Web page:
Polyscaler autonomous remote sensing systems are presently constituting new regimes of teleactivity for real-time surveillance and data gathering. This essay continues several ongoing projects that examine the philosophical, technological, and political ramifications of these systems as they pertain to the constitution of the subject, community, and the imaginaries operative within and through them. Working with the concepts of autos, munus, and nomos to read these systems, exemplified here by two different kinds of remote sensing systems—IT/weapons systems for the new US destroyer, the USS Zumwalt, and the nonprofit Planetary Skin Institute—this essay explores the geopolitical and philosophical stakes of these systems and their intended and unintended consequences. The essay argues that autonomous remote sensing systems configure a specific kind of self/autos within a munus constituted by a nomos. The autos, munus, and nomos have been remade in and through these telesensing systems that simultaneously repeat, reify, and modify the politics of the self that remains a default mode for thinking geopolitics in the West in its global reach. This remaking works in ways that counterintuitively and counterintentionally might result in the opening to alternatives to this specific yet pervasive kind of politics of the self.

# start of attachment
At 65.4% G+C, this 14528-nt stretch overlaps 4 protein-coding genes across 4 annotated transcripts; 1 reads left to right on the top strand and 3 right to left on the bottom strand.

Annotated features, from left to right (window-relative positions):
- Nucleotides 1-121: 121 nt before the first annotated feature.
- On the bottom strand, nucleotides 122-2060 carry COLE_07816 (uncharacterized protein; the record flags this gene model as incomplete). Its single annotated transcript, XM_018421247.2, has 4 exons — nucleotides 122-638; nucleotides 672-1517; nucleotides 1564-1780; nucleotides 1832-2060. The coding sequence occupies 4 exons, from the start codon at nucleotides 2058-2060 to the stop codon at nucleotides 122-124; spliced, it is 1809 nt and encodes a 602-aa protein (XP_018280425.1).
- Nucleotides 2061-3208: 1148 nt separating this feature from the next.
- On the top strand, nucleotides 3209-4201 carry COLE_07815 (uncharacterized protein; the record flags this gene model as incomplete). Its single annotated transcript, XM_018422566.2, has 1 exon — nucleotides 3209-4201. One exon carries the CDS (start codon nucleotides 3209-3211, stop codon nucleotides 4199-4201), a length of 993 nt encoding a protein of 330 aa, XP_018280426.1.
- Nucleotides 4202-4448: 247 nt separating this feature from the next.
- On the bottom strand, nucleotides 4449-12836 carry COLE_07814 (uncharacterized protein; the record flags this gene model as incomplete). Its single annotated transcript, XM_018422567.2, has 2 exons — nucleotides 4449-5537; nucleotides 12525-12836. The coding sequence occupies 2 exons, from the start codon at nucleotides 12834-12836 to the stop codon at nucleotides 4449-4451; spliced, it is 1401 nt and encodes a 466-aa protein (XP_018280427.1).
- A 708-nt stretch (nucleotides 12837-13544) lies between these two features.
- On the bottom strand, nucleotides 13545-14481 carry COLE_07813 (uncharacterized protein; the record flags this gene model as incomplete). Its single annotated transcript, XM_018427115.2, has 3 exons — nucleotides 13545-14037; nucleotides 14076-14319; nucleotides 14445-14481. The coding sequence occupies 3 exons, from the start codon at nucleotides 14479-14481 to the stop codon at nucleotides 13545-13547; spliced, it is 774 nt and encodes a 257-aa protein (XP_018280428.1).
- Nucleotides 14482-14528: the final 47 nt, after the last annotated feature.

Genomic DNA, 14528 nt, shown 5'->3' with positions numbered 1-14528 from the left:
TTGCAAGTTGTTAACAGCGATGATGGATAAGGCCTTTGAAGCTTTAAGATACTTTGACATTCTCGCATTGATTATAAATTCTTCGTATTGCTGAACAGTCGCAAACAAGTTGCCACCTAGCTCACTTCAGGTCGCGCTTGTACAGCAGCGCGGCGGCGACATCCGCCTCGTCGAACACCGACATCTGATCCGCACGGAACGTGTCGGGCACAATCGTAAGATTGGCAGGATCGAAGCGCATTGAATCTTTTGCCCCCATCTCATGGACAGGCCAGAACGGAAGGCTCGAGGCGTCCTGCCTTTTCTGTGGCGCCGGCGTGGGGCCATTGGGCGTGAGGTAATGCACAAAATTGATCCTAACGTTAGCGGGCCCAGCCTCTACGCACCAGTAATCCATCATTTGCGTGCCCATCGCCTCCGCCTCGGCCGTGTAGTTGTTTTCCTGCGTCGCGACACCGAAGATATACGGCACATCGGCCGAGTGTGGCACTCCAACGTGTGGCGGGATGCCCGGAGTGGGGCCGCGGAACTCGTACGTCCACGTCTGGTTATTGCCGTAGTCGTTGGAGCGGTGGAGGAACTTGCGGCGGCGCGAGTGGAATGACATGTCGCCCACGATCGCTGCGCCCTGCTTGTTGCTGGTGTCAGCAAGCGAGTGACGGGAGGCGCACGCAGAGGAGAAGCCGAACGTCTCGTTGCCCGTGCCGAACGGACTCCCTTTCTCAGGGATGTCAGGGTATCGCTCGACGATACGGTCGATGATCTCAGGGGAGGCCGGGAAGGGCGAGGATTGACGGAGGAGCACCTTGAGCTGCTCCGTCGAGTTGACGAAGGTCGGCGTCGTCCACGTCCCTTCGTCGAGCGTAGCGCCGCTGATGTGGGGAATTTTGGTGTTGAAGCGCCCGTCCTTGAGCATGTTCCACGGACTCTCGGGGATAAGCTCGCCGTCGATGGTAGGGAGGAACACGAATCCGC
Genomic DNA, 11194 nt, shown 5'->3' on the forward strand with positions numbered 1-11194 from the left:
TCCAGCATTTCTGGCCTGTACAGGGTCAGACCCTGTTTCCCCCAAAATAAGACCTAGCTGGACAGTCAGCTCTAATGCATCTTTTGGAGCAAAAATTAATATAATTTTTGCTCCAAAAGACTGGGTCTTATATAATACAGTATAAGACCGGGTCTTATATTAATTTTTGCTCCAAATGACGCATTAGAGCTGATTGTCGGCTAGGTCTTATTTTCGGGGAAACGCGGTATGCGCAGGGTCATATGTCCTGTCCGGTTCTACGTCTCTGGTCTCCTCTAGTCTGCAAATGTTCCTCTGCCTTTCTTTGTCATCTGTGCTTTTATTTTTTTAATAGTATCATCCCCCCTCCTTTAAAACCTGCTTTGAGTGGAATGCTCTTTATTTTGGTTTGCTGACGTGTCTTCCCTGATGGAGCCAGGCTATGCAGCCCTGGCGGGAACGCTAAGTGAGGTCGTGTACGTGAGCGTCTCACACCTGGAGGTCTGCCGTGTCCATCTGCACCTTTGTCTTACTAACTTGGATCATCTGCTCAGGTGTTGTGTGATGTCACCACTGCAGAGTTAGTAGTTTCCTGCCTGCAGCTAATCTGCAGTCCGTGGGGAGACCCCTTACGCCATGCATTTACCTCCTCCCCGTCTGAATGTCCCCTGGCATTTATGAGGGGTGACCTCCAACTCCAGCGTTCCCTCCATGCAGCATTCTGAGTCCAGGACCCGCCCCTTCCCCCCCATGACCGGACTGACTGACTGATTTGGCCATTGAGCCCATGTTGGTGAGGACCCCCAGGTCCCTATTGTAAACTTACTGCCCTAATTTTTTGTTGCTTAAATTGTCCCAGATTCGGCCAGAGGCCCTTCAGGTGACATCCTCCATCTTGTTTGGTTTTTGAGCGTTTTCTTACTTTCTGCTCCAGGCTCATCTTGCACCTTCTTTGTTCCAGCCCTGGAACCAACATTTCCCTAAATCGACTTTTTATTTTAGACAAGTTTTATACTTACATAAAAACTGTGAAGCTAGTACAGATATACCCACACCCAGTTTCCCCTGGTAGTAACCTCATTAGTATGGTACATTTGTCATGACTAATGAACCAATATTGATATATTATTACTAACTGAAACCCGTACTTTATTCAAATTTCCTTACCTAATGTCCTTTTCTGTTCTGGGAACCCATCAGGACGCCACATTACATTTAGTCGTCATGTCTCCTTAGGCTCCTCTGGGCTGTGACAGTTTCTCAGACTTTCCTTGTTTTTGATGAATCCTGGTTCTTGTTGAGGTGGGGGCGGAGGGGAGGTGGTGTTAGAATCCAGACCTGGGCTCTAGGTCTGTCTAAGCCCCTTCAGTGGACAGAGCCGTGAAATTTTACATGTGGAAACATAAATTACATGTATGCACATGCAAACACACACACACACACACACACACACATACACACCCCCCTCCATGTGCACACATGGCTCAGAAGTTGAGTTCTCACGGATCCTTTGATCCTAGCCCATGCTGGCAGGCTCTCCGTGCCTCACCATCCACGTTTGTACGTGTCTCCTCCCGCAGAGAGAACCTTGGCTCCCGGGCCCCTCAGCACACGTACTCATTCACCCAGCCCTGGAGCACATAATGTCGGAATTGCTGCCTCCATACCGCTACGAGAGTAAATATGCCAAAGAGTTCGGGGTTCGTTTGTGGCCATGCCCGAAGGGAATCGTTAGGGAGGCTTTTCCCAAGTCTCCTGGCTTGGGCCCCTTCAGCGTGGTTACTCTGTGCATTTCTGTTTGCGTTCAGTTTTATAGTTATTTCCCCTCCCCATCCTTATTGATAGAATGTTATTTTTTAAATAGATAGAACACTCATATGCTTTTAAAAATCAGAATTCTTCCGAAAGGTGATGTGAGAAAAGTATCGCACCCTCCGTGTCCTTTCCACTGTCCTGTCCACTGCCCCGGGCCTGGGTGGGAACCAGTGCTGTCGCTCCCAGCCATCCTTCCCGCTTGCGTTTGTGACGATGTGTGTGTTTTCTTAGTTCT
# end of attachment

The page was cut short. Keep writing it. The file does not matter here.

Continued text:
Felo de se: The Munus of Remote Sensing
Ryan Bishop is professor of global art and politics at the Winchester School of Art, University of Southampton. He writes about critical theory, aesthetics, military technology, urbanism, and visual culture. He is coeditor of Cultural Politics (with John Armitage and Doug Keller), the Theory Now book series, and the Technicities book series (with John Armitage and Joanne Roberts).
Ryan Bishop; Felo de se: The Munus of Remote Sensing. boundary 2 1 November 2018; 45 (4): 41–63. doi: https://doi.org/10.1215/01903659-7142717
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